Break-even for the CFM International Leap engine programme has been pushed back until 2024 or 2025 – a delay of two or three years over previous targets.

Prior to the pandemic, break-even was forecast for the end of 2022, Safran chief executive Olivier Andries said during a full-year results briefing on 25 February.


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Leap-1B is exclusive powerplant on 737 Max

Safran, which is a partner in the CFM joint venture alongside GE Aviation, says that forecast was based on achieving annual deliveries of around 2,000 Leap-series engines. In 2020, CFM shipped 815 Leap engines and forecasts “800 plus” this year – far short of previous levels.

“Now with the impact of the crisis we will get back to this volume but probably not until 2024 or 2025,” says Andries.

“Break-even is slipping by two or three years than what we had in mind before the crisis.”

Leap production has been hit by both the coronavirus downturn and the grounding of the Boeing 737 Max for which the -1B variant is the exclusive powerplant.

While operations with the Max are slowly increasing following the lifting of groundings since November, Boeing still has a considerable number of built but undelivered aircraft to deal with before it can ramp up production.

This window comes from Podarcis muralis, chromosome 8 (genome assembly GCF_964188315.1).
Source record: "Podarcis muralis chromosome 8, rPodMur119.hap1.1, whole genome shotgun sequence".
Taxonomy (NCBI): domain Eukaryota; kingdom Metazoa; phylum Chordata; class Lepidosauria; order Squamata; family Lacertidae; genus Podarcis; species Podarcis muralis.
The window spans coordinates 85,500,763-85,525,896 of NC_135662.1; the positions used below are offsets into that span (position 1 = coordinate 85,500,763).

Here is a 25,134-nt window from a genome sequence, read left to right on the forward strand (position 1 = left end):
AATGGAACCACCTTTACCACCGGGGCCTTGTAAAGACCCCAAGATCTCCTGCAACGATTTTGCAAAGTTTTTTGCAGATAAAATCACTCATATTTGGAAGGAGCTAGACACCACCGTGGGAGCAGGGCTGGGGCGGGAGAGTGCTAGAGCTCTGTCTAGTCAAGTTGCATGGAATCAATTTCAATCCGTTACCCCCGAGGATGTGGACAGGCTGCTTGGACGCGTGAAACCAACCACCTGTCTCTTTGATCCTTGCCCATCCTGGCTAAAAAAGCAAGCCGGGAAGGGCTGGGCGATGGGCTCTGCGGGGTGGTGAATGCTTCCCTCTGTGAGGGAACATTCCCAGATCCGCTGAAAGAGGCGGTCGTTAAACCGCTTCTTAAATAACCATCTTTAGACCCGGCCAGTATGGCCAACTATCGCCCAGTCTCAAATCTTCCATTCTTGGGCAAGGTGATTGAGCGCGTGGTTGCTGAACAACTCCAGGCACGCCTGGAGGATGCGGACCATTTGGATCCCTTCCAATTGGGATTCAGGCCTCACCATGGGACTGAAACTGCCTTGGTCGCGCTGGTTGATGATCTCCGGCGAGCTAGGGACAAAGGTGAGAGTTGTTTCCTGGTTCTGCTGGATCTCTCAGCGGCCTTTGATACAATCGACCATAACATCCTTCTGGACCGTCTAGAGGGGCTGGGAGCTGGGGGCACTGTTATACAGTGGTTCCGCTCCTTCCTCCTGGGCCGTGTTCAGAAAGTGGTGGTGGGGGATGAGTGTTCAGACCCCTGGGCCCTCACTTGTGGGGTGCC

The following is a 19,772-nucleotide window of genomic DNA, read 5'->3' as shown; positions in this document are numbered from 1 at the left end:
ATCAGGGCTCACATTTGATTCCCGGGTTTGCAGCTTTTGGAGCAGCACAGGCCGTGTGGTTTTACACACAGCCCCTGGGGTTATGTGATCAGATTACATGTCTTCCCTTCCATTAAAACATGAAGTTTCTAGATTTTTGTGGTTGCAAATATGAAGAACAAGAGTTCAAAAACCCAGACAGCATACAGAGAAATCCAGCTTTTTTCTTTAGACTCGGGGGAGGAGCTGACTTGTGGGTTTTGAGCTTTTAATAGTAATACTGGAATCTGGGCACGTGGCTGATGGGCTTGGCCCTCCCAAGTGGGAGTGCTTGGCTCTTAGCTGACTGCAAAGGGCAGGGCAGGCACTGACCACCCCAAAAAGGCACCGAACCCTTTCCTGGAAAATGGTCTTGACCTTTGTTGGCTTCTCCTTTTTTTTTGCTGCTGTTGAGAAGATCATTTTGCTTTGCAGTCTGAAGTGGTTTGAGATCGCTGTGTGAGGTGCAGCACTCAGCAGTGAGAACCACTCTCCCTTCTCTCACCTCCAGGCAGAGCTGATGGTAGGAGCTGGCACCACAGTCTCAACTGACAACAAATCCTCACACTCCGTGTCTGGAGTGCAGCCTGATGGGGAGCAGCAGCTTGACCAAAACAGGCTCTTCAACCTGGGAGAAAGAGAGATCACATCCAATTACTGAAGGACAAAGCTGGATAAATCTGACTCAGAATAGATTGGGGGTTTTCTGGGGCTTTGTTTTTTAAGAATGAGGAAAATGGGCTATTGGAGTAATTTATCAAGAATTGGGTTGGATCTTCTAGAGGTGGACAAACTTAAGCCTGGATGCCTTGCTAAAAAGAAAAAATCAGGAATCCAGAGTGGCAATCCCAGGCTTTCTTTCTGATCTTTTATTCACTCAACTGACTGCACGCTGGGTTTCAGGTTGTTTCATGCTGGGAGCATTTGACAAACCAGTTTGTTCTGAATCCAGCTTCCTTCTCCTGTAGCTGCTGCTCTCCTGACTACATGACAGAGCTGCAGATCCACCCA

Boeing will slowly raise output this year as it targets a rate of 31 aircraft per month by mid-2022. Airbus is building A320neos, on which the Leap-1A is an option, at a rate of 40 per month, rising to 45 by the end of the year.

That means that Leap-1B deliveries in 2021 will be lower than the previous year, says Safran chief financial officer Bernard Delpit.

On top of that, Safran will see a financial headwind of around €300 million ($367 million) this year due to an agreement it struck with Boeing at the start of 2020. That allowed CFM to be paid for engines that it had shipped to the US airframer the previous year but which customers had not received or paid for.

Those engines are now about “80% already paid for”, says Delpit, and the payments “won’t come back in 2021”.